I want to post today about a persistent bit of doublespeak from Republican rhetoricians. When Democrats point out that Republican policies favor the rich over the poor (which they do: check out the regressive tax code, attitudes towards enforcing regulations, resistance to campaign finance reform, and on and on), Republicans accuse the Democrats of "class warfare." This phrase not-so-subtly impugns Democrats as "pink," that is, as not truly supportive of economic and political freedom. That's a sleight-of-hand. In a secular democracy anyone can organize for whatever reason they want. Get enough people to vote for free chocolate milkshakes for all and that's what you'll get. The real erosion of our traditions in recent years has been the diminution of the middle class, both in terms of size and power, as Republicans have used the coercive power of the central government to artificially redistribute the wealth upwards, towards a tiny economic elite that now holds a dangerously large share of our commonwealth. "Supply-side economics" is a cover for graft, an excuse for politicians to divert lavish gifts to corporate allies (it was George H. W. Bush, it's useful to remember, who coined the term "voodoo economics" while running against Ronald Reagan in the 1980 Republican primaries). But according to contemporary Republican rhetoric, anyone who tries to rally the middle class, to organize workers, or to appeal to the interests of the poor is practicing "class warfare." A malevolent bit of political judo.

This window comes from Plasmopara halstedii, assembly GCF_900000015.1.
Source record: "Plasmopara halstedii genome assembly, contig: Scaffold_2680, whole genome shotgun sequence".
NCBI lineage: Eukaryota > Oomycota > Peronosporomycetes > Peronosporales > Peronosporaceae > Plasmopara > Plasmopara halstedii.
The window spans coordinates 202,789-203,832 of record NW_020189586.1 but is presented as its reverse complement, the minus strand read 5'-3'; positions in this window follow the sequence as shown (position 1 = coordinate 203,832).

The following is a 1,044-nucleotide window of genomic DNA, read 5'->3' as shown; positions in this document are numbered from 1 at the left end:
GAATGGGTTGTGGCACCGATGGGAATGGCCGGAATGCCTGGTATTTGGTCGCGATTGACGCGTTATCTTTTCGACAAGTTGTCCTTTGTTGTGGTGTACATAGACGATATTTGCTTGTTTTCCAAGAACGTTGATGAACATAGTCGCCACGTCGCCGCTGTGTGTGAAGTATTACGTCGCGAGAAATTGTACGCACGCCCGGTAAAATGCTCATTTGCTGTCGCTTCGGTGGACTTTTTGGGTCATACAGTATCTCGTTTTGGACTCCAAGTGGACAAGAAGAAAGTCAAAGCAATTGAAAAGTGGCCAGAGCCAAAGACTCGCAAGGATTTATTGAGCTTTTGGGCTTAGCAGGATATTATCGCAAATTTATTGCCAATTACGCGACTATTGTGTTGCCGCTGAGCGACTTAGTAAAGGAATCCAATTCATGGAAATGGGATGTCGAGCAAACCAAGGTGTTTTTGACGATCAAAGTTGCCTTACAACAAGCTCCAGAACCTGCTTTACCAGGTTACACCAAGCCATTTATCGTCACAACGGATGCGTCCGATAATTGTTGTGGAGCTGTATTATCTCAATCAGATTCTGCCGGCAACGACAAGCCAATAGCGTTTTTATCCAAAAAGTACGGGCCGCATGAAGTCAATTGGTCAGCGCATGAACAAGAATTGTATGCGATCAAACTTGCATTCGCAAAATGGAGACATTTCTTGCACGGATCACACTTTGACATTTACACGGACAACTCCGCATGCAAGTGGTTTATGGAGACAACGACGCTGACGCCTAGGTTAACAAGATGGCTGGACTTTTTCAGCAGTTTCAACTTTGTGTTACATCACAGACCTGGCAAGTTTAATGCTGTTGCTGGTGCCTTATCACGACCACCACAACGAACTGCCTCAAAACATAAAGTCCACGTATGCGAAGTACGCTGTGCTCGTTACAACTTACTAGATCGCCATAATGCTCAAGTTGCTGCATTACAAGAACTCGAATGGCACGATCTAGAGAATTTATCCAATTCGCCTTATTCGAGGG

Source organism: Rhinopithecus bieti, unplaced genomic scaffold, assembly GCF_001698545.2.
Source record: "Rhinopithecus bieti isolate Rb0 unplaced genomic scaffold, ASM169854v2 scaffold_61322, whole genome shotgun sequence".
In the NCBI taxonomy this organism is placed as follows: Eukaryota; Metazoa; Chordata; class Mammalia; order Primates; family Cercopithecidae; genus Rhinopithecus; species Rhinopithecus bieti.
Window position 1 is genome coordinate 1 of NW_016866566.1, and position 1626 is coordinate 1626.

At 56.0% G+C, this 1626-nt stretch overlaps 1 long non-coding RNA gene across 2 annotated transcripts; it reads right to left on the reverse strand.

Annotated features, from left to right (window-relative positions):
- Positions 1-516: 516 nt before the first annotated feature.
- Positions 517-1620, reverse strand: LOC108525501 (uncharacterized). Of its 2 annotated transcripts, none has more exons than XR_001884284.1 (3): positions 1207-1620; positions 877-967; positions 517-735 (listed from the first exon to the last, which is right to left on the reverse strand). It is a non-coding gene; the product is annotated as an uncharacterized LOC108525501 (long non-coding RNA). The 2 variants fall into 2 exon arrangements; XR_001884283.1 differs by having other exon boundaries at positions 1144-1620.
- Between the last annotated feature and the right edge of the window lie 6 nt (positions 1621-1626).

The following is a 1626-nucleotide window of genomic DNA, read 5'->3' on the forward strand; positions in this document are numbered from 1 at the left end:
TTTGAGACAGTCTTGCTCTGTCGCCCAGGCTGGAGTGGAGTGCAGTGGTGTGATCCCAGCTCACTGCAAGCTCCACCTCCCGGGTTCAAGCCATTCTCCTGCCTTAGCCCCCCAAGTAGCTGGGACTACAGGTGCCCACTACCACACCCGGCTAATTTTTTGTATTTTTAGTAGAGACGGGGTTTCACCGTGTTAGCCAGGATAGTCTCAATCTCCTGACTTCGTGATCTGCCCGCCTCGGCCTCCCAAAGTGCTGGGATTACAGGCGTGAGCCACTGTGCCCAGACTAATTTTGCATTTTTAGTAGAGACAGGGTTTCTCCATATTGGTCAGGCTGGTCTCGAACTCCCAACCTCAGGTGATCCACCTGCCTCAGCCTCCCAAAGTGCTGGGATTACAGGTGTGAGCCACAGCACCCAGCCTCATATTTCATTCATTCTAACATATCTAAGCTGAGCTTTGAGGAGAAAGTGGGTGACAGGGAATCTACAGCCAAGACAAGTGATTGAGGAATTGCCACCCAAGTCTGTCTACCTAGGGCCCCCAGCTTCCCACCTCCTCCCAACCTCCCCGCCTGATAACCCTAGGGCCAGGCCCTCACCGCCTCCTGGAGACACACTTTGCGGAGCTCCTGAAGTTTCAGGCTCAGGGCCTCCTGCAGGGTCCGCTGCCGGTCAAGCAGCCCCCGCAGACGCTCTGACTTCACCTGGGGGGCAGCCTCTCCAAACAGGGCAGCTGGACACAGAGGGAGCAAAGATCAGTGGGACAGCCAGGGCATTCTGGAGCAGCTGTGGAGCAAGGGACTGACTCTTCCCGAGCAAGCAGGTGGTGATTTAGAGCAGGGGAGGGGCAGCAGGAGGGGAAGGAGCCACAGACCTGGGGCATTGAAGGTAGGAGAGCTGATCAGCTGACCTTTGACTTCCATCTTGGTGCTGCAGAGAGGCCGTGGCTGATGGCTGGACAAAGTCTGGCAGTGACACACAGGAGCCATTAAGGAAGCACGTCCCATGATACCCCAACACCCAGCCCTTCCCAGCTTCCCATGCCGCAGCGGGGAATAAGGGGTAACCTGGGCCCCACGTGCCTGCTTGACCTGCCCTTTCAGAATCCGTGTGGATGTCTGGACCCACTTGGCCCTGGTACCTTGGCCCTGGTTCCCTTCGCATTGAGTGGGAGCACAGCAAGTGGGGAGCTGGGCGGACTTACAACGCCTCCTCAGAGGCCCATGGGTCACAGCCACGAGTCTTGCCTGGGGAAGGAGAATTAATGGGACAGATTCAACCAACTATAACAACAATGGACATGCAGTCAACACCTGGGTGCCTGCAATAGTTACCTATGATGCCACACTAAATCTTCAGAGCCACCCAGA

This week we've seen an equally offensive variation on this tactic from the McCain campaign. They have accused Obama of "playing the race card." Let's consider this suggestion. First of all, there is no contest over black voters. Forget about Obama: the Democrats have won 95+ percent of the African-American vote in the past two elections and will do so this election as well, regardless of who the candidate may be, the Full Employment Act for Black Conservative Commentators notwithstanding. Second, there is a history to the phrase "playing the race card," that is undoubtedly why the Republicans decided to obfuscate it. Traditionally it has referred to race-baiting tactics by the Republicans. Accusing Obama of "playing the race card" manages to throw up some dust for when the Republicans really do start race-baiting, which happens when: they accuse Obama of playing the race card! Positively diabolical. Third, as is borne out by the polls which consistently show the Democratic Party with a huge advantage, but Obama continuing in a tenuous position as he cannot open up a lead among white voters, the cost of a candidate being black continues to outweigh the benefit. The evidence suggests that Obama's race is currently costing him somewhere between five and ten points in the national polls, enough to potentially cost him the election. Fourth, as in the case of class interests, race interests (think of Irish and Italian Catholic urban politicians in the early 20th century) are a perfectly legitimate platform for political organizing, but Fifth, Obama isn't even doing that: he has no reason to work on rallying his African-American base and every reason to try to make himself acceptable to whites. The only even coherent version of "playing the race card" as applied to Obama's campaigning against McCain would be if Obama were accusing McCain of being a racist by sheer virtue of the fact that McCain is running against a black man, and it's true that the Clintons suffered that fate (quite unfairly) in the primaries, which is maybe what scared the McCain campaign into making this preemptive strike. But that backfires (at least I hope it does): there can be no doubt this week that it is the McCain campaign that has injected race into the rhetoric, something Obama has all this time scrupulously avoided doing, which is not surprising since it can only hurt him, something the McCain campaign understands only too well.